A good list of questions is as important as your tag
by Fred Eichler
As an outfitter of 30 years, as well as an avid hunter who has hired multiple outfitters to take me hunting, I’ve been on both sides of the equation. Like any relationship or business deal, good communication up front can help you avoid misunderstandings with an outfitter about what kind of hunt you want. Here are some of my top tips to help improve your discussions and avoid a bad experience.
How physical is the hunt?
Physical ability varies from person to person, as do the fitness requirements of different hunts depending on terrain and altitude. Even hunters in poor shape can usually walk 100 yards to a whitetail stand, whereas a high-country elk hunt may be beyond some hunters’ capabilities. It’s a good idea to ask how much hiking is required. It’s also important to know if horses will be used. If you’re not comfortable on or with horses, and the guide tells you he or she always hunts with them, you may want to look elsewhere.
What is the guide-to-hunter ratio?
One September, I was unlucky enough to have a guide try to call in elk for three hunters, including me, rather than having one caller per hunter. You can guess how that turned out. Ask detailed questions. Will you be with a guide or dropped off in a stand? Is one-on-one guiding available? Do you have to hunt with other clients?
Make sure there are no hidden costs
I always ask this question because in the past I have been burned by charges I had not anticipated. The last thing you want to hear is, “Just so ya know it’s gonna cost you another 500 bucks to get that elk outta here, ‘cause we have to call in some guys with horses.” Or, “The guy with a fridge in town charges a few hundred a day to store your meat.” Also, check if there are extra charges for a trophy based on score or points. Always best to know all of this before you go.
Can I add days if things aren’t going great?
By agreeing to a price ahead of time it’s sometimes nice to know if you can add days to your hunt. I have turned unsuccessful hunts into successful ones by paying outfitters to stay and hunt longer, or if I was the outfitter, by allowing my clients to keep hunting after a really rough weather week. If I have already invested a lot of money and time in the hunt and if one or two more days may get me a shot, then it’s totally worth it.
What percentage of hunters are successful?
In fairness to the outfitter, I usually ask what their shot opportunity percentage is. Since many times a poor success on kills isn’t always the outfitters’ fault. There's no such thing as a 100% success rate with elk hunting unless you're hunting behind a fence.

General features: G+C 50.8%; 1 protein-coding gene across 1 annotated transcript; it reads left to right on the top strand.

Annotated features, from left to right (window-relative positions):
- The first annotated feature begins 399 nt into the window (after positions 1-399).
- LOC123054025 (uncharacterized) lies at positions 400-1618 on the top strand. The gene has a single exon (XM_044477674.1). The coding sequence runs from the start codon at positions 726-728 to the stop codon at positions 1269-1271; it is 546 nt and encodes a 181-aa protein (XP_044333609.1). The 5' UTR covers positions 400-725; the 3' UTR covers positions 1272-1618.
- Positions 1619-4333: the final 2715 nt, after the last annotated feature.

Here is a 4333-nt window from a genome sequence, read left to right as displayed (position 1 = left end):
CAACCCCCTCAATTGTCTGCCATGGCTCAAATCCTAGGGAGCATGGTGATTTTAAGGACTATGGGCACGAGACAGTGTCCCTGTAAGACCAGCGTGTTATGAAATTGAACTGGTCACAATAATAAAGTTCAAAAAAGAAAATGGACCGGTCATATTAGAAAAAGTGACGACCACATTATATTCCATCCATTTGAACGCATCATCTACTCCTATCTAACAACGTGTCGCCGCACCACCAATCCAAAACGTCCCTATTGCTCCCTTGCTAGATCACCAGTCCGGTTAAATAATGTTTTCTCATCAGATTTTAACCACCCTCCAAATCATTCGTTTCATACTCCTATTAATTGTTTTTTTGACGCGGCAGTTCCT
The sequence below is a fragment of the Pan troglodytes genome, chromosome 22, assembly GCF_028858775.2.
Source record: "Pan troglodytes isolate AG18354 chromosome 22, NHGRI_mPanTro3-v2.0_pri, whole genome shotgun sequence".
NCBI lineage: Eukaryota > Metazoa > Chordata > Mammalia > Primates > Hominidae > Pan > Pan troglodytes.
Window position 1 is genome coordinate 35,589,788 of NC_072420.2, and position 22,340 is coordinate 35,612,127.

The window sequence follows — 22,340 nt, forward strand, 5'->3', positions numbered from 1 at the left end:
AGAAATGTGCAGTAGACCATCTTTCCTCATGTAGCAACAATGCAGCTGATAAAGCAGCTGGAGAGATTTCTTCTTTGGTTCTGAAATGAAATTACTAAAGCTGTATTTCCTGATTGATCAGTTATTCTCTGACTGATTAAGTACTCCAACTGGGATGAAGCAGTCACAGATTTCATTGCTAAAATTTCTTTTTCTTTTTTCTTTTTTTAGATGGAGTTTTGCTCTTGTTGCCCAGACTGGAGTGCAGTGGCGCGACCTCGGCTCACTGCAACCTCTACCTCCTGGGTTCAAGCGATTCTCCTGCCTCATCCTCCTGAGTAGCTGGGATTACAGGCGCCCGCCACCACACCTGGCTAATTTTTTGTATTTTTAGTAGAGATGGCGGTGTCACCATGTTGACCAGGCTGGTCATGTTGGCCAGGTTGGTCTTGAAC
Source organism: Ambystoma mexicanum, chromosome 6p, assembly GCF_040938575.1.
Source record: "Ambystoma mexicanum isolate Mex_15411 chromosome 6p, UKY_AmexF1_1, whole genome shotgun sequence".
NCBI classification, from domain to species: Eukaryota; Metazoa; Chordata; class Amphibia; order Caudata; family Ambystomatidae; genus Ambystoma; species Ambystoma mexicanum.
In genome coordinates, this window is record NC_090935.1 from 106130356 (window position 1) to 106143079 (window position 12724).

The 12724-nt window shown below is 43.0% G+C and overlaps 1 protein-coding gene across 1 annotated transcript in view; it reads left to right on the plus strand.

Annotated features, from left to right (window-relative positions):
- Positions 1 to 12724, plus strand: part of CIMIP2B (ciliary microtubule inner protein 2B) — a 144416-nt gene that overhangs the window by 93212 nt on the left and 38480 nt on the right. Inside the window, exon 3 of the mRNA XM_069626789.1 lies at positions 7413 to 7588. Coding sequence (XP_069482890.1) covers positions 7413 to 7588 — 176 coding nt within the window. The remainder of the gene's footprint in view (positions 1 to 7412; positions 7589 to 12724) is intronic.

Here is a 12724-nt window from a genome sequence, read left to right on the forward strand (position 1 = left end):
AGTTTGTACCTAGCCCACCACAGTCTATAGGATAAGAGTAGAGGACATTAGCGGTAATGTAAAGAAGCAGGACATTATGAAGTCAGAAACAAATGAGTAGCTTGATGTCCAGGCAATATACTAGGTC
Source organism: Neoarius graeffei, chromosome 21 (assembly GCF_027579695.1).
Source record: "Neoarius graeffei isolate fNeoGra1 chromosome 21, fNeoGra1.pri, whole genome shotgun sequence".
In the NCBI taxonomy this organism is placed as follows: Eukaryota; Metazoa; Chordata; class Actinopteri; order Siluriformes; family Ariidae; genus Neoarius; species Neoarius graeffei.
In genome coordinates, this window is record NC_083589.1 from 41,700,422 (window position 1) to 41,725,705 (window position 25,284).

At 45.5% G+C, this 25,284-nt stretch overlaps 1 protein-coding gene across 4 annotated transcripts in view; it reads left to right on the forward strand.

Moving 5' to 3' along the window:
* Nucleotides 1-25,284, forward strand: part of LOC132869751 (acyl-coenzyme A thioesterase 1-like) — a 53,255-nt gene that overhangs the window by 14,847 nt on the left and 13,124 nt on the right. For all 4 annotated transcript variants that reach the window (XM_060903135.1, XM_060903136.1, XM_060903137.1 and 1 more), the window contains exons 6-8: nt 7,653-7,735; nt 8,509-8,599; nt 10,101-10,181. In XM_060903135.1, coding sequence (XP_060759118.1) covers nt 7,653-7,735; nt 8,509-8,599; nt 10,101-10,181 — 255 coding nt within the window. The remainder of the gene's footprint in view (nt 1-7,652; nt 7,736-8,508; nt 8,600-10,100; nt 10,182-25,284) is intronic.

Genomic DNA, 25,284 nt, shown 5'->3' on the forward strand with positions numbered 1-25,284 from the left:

Does the outfitter have any game violations?
It’s good to know if you will be hunting with someone who is a legal and ethical outfitter. I often call the game warden in the area. If they say it’s a good outfit, that helps me make my decision.
Most outfitters have a prepared reference list, but I will often ask for a few numbers of clients who didn’t harvest what they were after. If they still give a great recommendation and everything else checks out, then I may have found my outfitter.
Make sure you receive a contract before you send a deposit. Most outfitters ask for 50 percent down when you book a hunt. If the contract doesn’t cover everything you discussed—like how much it will cost to add extra days, etc.—then ask for those items to be added before you sign and send the deposit. That way there are no misunderstandings.
The other side of the coin
No matter how much a hunt costs, hiring an outfitter or guide does not mean you are buying an animal. You are paying to hopefully have an opportunity at an animal. I have guided clients that filled every tag in their pocket, and I have also guided hunters who didn’t harvest one animal. Sometimes it was my fault, sometimes it was the weather’s fault and sometimes my client’s mistakes caused them to go home emptyhanded. If you go on your guided hunt with a great attitude and enjoy every sunrise and sunset, then you will never have an unsuccessful trip.
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